FICO is an acronym for the Fair Isaac Corporation, the creators of the FICO (xiv) score. FICO score's range between 300 and 850. In general, a FICO score above 650 indicates that the individual has a very good credit history. People with scores below 620 will often find it substantially more difficult to obtain financing at a favorable rate. The FICO score takes into account various factors in five (5) key areas to determine credit risk:
current level of indebtedness
types of credit used
length of credit history
Lenders (banks and credit card companies) use FICO (ix) SCORE aka CREDIT SCORE to evaluate the potential risk posed by lending money to consumers. Widespread use of credit scores has made credit more widely available and relatively cheaper . Some individuals have a misguided perception of credit and I would like to debunk some common credit myths (x) and impart upon you techniques which shall aid in improving your FICO SCORE aka CREDIT SCORE. Since it is an absolute fact that a higher credit score means better interest rates for car loans, mortgages, and other debts, these tips can translate into a few extra dollars in your wallet each month. What is your FICO SCORE aka CREDIT SCORE (xiv) made of?:
35% Payment history † Late payments can cause a FICO (xv) SCORE aka CREDIT SCORE to drop. Paying bills on time will improve your FICO score.
30% Credit utilization † The ratio of current revolving debt (such as credit card balances) to the total available revolving credit or credit limit.
15% Length of credit history † As your credit history ages you should realize a positive impact on their FICO score.
10% Types of credit used (installment, revolving, consumer finance, mortgage)
10% Recent search for credit – Credit inquiries can potentially hurt your score.
Improve Your FICO (Fair Isaac Corporation) (ix) Score
Pay on time, no magic secret here. If you can’t pay on time, notify your lender that you need to work something out.
Get current on past due accounts
Keep low balances relative to your credit limit – 35% or lower is best.
Don’t open new accounts just to lower your used credit capacity – having too much capacity is a risk too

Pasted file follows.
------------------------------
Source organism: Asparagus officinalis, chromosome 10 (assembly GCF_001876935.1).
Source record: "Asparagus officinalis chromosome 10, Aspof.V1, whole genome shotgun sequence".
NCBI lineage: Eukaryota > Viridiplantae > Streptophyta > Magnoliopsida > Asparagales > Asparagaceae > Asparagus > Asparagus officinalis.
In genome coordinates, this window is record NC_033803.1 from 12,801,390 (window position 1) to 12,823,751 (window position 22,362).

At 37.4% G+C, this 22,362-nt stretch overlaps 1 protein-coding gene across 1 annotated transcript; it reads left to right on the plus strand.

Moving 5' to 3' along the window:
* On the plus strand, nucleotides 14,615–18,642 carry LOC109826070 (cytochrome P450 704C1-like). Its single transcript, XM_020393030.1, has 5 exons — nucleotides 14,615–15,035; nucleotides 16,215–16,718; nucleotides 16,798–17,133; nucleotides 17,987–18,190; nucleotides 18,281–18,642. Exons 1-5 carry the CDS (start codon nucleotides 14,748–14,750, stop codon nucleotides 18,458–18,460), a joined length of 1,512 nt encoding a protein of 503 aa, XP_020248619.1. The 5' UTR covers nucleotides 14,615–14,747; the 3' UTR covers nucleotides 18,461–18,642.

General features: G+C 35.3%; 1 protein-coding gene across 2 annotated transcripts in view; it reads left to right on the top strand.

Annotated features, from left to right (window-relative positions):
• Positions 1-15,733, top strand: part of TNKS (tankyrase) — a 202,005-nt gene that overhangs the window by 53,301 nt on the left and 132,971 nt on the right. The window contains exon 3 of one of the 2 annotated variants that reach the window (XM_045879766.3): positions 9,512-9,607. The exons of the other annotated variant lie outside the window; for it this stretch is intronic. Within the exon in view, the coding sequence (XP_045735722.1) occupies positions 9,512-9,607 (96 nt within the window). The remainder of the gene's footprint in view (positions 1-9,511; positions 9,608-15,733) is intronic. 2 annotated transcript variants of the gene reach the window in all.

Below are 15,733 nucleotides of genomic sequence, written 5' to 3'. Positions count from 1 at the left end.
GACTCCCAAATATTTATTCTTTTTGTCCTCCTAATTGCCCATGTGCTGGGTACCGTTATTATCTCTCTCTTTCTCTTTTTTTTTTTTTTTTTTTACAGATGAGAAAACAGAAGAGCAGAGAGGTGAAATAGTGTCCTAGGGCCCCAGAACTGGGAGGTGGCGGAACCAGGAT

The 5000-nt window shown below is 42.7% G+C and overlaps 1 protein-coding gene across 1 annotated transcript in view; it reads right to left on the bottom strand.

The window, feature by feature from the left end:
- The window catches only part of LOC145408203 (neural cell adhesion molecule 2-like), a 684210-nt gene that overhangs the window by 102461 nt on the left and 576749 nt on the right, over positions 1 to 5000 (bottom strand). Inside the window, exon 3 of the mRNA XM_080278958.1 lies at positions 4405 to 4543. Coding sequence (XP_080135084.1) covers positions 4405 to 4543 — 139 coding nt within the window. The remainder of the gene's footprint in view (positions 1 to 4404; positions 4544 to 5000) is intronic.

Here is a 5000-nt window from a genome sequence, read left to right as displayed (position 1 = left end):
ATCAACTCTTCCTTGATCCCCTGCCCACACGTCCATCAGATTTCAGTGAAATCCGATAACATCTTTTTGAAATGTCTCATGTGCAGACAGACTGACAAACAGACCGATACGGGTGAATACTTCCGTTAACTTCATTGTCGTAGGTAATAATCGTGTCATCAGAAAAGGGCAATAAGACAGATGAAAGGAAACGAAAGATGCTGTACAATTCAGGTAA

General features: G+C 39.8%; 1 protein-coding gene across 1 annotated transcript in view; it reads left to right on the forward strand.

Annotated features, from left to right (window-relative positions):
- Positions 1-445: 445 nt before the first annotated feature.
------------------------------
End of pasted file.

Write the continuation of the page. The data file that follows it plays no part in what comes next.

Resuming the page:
Consider keeping old accounts open if you’ve been a good borrower
Start building credit as soon as possible
When shopping for new credit, keep it all within a short time frame such as 14 days or less
Borrowers with a bad history can improve credit scores by opening a new account and managing it responsibly
Installment debt (where you pay fixed monthly installments to eliminate the debt) is “better” than revolving debt (open-ended credit card debt)
Certain finance company debts (like buying a product with retailer financing) can lower your score
A variety of loan types is helpful. They'll know you're a seasoned borrower if you have a mortgage, an auto loan, a few credit cards, and a student loan.
Do keep in mind that your FICO SCORE aka CREDIT SCORE does NOT take into account race, color, religion, national origin, sex or marital status, age, salary, occupation, title, employer, date employed or employment history, residence, any interest rate being charged on a particular credit card or other account, certain types of inquiries like promotion account review, insurance or employment related inquires, credit counseling, any information found in your credit report, any information that is NOT proven to be predictive of future credit performance. Please click HERE or HERE FREE FICO SCORE aka CREDIT SCORE estimator. Using these tool you can attain an estimation of your actual FICO SCORE aka CREDIT SCORE.